The major languages spoken in Nigeria represent three major families of African languages: the majority are Niger–Congolanguages, such as Yoruba and Igbo; the Hausa language is Afro-Asiatic; and Kanuri, spoken in the northeast, primarilyBorno State, is part of the Nilo-Saharan family. Even though most ethnic groups prefer to communicate in their own languages, English as the official language is widely used for education, business transactions and for official purposes. English as a first language is used only by a small minority of the country’s urban elite, and it is not spoken at all in some rural areas. Hausa is the most widely spoken of the three main languages spoken in Nigeria itself (Igbo, Hausa and Yoruba) but unlike the Yorubas and Igbos, the Hausas tend not to travel far outside Nigeria itself.
With the majority of Nigeria’s populace in the rural areas, the major languages of communication in the country remain indigenous languages. Some of the largest of these, notably Yoruba and Igbo, have derived standardized languages from a number of different dialects and are widely spoken by those ethnic groups. Nigerian Pidgin English, often known simply as ‘Pidgin‘ or ‘Broken’ (Broken English), is also a popular lingua franca, though with varying regional influences on dialect and slang. The pidgin English or Nigerian English is widely spoken within the Niger Delta Regions, predominately inWarri, Sapele, Port Harcourt, Agenebode, Ewu, and Benin City.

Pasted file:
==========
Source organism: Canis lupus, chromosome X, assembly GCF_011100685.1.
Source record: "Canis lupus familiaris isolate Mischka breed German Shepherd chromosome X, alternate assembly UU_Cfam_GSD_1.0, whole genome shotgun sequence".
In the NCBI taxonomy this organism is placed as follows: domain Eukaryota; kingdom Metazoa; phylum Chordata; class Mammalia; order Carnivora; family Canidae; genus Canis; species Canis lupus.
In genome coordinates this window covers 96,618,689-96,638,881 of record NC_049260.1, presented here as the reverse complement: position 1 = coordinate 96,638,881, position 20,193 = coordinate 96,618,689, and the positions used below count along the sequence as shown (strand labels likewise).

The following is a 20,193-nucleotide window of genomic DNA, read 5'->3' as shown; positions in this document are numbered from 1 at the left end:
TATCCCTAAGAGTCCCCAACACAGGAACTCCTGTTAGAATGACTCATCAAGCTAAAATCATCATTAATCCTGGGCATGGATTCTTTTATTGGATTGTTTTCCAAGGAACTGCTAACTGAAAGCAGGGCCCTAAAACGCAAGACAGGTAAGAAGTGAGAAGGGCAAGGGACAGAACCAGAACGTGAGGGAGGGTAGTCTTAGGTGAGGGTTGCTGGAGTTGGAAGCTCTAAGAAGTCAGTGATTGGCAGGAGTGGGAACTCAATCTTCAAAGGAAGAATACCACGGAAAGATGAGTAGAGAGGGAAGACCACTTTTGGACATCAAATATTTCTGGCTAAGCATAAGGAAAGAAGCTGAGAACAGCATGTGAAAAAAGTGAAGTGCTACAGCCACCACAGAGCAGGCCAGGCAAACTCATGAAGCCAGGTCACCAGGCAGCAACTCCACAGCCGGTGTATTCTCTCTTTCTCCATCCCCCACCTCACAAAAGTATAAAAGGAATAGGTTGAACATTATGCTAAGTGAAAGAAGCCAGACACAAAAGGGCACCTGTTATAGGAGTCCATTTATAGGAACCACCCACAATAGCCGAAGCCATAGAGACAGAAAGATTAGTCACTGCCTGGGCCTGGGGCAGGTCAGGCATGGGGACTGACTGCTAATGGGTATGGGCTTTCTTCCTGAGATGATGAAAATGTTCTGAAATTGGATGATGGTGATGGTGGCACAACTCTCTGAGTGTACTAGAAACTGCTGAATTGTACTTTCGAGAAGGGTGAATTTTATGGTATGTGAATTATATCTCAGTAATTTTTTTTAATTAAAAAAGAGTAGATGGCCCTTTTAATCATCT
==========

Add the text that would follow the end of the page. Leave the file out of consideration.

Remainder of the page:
|Religions in Nigeria (CIA)|
|Religions in Nigeria (2012 estimate)|
Nigeria is home to a variety of religions which tend to vary regionally. This situation accentuates regional and ethnic distinctions and has often been seen as a source of sectarian conflict amongst the population. Even though, Nigeria is apparently divided equally between Islam and Christianity between north and south, it is evident that across Nigeria there is widespread belief, albeit suppressed for political reasons, in traditional religious practices.
A December 2012 report on religion and public life by the Pew Research Center stated that in 2012, 49.3% of Nigeria’s population was Christian, a decrease from 50.8% from 2011 report, 48.8% was Muslim which was same compared to the previous report, and 1.9% were followers of indigenous and other religions, or unaffiliated experiencing a slight increase.But it also predicted by 2030, Nigeria is expected to have a slight Muslim majority (51.5%).